Rural confidence hits 10-year high in SA

Rural confidence hits 10-year high in SA

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SA farmer confidence is at the highest level it has bee since March 2011, with good seasonal conditions and impressive grain and livestock prices boosting optimism across the sectors.

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SA farmer confidence is at a 10-year high, with good seasonal conditions and impressive grain and livestock prices boosting optimism across the sectors.

The latest quarterly Rabobank Rural Confidence Survey, released on Tuesday, found 42 per cent of SA farmers surveyed are expecting conditions in the agricultural economy to improve in the coming year, almost doubling the 23pc who held the view last quarter.

Rabobank SA regional manager Roger Matthews said good general rains across the state from June onwards was a major reason for positivity looking ahead, as it marked a sentiment as it marked a "significant departure from the past three years where seasonal conditions have been patchy."

Of those with an optimistic outlook on the year ahead, 77pc cited seasonal conditions as the reason for their positive view - up from 31pc in the previous quarterly report, while commodity prices were also a factor underpinning the positive outlook, cited by 70pc.

A total of 52pc of surveyed primary producers are expecting to generate a higher income in 2021/22 compared with last financial year, with that figure sitting at 82pc in the grains sector.

The positivity for the grains sector has resulted in strong investment plans for the state's croppers, with 48pc planning to increase investment. Of these, 53pc are looking at property purchase to expand their enterprise - effectively one-in-four croppers overall.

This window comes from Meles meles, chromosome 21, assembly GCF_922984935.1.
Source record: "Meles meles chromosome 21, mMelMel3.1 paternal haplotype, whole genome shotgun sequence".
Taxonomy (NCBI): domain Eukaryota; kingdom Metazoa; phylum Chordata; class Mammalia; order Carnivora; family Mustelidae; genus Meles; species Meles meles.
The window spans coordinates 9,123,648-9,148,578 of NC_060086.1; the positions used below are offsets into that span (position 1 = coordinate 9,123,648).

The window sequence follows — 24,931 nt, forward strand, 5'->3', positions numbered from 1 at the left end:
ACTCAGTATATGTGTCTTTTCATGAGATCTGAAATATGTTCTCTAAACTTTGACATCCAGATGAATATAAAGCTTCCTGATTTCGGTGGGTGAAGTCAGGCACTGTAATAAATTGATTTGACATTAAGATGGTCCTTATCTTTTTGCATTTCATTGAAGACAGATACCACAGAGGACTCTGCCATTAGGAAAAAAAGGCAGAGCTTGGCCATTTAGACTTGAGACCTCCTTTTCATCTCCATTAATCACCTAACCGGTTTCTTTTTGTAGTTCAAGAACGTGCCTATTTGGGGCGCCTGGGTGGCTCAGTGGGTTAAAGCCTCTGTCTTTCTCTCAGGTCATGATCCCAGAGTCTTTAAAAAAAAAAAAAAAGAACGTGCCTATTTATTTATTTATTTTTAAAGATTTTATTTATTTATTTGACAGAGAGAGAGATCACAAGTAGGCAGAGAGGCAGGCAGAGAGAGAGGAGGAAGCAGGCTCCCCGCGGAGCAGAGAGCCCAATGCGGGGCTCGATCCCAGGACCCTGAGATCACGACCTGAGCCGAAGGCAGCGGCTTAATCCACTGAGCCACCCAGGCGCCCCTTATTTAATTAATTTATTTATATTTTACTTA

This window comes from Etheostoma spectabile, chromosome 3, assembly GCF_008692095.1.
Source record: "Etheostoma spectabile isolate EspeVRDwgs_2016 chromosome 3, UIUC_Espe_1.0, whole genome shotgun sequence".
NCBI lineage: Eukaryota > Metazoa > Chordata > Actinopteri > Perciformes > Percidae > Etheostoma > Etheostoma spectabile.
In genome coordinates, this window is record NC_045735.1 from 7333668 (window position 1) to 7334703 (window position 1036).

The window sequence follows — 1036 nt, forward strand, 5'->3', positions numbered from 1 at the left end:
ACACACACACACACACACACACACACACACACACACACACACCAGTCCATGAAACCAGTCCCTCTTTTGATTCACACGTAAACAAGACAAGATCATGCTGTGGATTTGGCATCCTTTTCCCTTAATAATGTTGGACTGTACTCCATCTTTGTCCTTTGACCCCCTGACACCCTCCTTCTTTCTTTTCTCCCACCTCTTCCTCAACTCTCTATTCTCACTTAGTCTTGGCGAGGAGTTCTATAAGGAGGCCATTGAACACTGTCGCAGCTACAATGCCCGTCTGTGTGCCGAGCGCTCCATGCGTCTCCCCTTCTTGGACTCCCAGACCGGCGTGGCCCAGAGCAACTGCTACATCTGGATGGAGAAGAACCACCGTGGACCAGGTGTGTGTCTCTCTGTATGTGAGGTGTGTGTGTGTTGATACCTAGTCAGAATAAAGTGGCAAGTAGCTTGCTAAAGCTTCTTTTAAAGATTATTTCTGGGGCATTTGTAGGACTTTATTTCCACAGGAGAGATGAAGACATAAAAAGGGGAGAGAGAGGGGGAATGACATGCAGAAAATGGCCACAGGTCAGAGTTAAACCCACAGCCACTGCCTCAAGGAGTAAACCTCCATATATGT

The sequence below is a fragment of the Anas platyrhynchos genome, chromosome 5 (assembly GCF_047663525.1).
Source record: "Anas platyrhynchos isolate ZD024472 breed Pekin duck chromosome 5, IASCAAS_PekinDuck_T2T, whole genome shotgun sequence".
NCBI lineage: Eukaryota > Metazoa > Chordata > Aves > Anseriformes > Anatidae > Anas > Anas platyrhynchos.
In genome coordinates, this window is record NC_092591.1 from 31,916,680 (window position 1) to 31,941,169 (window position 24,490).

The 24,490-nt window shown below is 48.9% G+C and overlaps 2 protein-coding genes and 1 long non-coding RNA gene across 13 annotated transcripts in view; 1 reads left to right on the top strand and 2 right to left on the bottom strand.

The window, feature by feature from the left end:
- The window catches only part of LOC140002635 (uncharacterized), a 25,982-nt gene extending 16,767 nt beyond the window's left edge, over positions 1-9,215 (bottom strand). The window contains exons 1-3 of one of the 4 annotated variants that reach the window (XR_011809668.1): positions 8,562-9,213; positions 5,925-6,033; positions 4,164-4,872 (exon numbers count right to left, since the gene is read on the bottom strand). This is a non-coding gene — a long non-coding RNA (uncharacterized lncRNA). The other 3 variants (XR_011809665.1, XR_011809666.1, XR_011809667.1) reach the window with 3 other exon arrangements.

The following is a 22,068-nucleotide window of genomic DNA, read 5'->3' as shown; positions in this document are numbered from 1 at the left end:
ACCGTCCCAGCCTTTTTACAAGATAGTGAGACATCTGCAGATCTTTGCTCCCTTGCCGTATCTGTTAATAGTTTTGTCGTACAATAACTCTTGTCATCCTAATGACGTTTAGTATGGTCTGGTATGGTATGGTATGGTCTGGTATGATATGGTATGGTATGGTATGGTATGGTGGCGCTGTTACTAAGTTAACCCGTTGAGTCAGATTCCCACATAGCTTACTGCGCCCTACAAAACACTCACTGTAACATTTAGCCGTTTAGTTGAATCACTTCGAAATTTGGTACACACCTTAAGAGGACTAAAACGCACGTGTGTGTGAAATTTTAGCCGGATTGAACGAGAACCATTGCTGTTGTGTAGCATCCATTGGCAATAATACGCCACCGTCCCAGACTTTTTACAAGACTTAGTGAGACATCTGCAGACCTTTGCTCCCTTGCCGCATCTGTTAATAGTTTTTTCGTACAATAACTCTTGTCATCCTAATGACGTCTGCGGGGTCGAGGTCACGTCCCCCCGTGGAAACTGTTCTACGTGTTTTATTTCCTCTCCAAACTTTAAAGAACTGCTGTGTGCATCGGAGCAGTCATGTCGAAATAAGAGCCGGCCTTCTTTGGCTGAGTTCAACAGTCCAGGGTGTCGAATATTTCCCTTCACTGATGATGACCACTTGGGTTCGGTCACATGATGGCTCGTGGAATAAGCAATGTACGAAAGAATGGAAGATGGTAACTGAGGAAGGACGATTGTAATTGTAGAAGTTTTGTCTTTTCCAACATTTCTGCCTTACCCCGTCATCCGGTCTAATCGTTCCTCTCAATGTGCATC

"The strong appetite amongst ag businesses to expand their enterprises - underpinned by healthy balance sheets - has driven much of the upswing in property prices," Mr Matthews said.

"And it is the combination of these rapidly-appreciating land values, low interest rates, good seasonal conditions and strong - and in some cases record - commodity prices that have all aligned for the first time in many people's lifetimes."

With the wheat price still in the $300s and lentils above $1000 per tonne, it will set many up (well). - ROGER MATTHEWS

PIRSA's early-season projection of this season's crop (7.6 million tonnes), the second-biggest harvest in five years, has buoyed confidence in the grains sector, with 69pc of surveyed croppers expecting improved business conditions in the coming year, up from 19pc last quarter.

"The combination of good seasonal conditions and prices is expected to flow into good returns, particularly if spring rains deliver decent yields," Mr Matthews said.

"With the wheat price still in the $300s and lentils above $1000 per tonne, it will set many up (well)."

Mr Matthews said confidence in the sheep and beef industries was majorly driven by good prices, with 56pc of beef producers expecting business conditions to improve, compared with 46pc last quarter.

Of the sheep producers surveyed, 67pc expected a continuation of present of current conditions, while 27pc expecting an improvement.

"It is largely a price story, with record beef prices and the combination of high sheep and improving wool prices driving the positive outlook for 82pc and 88pc of beef and sheep producers, respectively," Mr Matthews said.

The next quarterly report is scheduled to be released in December.

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